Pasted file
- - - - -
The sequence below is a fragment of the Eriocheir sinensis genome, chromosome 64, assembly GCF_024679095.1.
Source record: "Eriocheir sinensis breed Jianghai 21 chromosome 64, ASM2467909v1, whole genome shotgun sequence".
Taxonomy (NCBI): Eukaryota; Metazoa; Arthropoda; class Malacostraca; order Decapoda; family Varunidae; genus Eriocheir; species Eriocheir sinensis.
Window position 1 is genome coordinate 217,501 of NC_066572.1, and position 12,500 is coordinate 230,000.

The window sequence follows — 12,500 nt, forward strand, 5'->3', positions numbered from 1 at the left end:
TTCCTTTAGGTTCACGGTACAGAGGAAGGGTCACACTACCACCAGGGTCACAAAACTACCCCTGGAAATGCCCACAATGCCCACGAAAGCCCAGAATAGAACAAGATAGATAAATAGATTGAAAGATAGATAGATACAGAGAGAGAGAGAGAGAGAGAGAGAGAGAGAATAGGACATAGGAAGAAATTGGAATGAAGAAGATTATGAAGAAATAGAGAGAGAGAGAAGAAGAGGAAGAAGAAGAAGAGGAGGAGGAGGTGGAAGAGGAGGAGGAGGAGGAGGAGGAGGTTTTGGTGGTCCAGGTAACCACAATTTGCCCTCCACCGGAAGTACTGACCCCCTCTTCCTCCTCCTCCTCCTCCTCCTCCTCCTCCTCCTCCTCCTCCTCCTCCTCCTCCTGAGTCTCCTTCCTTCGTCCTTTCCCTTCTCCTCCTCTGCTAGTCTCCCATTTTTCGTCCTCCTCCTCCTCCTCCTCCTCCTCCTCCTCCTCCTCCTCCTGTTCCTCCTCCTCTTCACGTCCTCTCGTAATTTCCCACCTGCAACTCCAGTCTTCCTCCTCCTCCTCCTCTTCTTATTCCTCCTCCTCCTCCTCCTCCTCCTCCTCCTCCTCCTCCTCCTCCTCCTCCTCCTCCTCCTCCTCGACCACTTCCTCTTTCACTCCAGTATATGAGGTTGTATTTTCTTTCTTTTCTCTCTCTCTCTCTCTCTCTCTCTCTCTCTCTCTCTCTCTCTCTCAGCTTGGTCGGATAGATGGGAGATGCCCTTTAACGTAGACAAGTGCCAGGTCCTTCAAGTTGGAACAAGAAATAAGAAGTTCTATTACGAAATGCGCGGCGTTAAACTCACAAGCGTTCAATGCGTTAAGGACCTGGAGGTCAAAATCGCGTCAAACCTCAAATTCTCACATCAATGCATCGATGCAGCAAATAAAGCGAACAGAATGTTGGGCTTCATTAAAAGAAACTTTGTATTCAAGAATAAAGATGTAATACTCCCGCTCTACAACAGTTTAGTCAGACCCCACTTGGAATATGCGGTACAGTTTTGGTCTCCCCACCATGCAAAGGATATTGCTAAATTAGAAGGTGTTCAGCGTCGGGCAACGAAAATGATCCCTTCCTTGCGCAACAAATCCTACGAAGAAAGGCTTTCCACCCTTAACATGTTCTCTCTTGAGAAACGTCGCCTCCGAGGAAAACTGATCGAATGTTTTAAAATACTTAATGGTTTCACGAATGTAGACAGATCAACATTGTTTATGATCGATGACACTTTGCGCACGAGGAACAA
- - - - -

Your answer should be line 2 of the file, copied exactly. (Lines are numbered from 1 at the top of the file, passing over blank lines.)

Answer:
Source record: "Eriocheir sinensis breed Jianghai 21 chromosome 64, ASM2467909v1, whole genome shotgun sequence".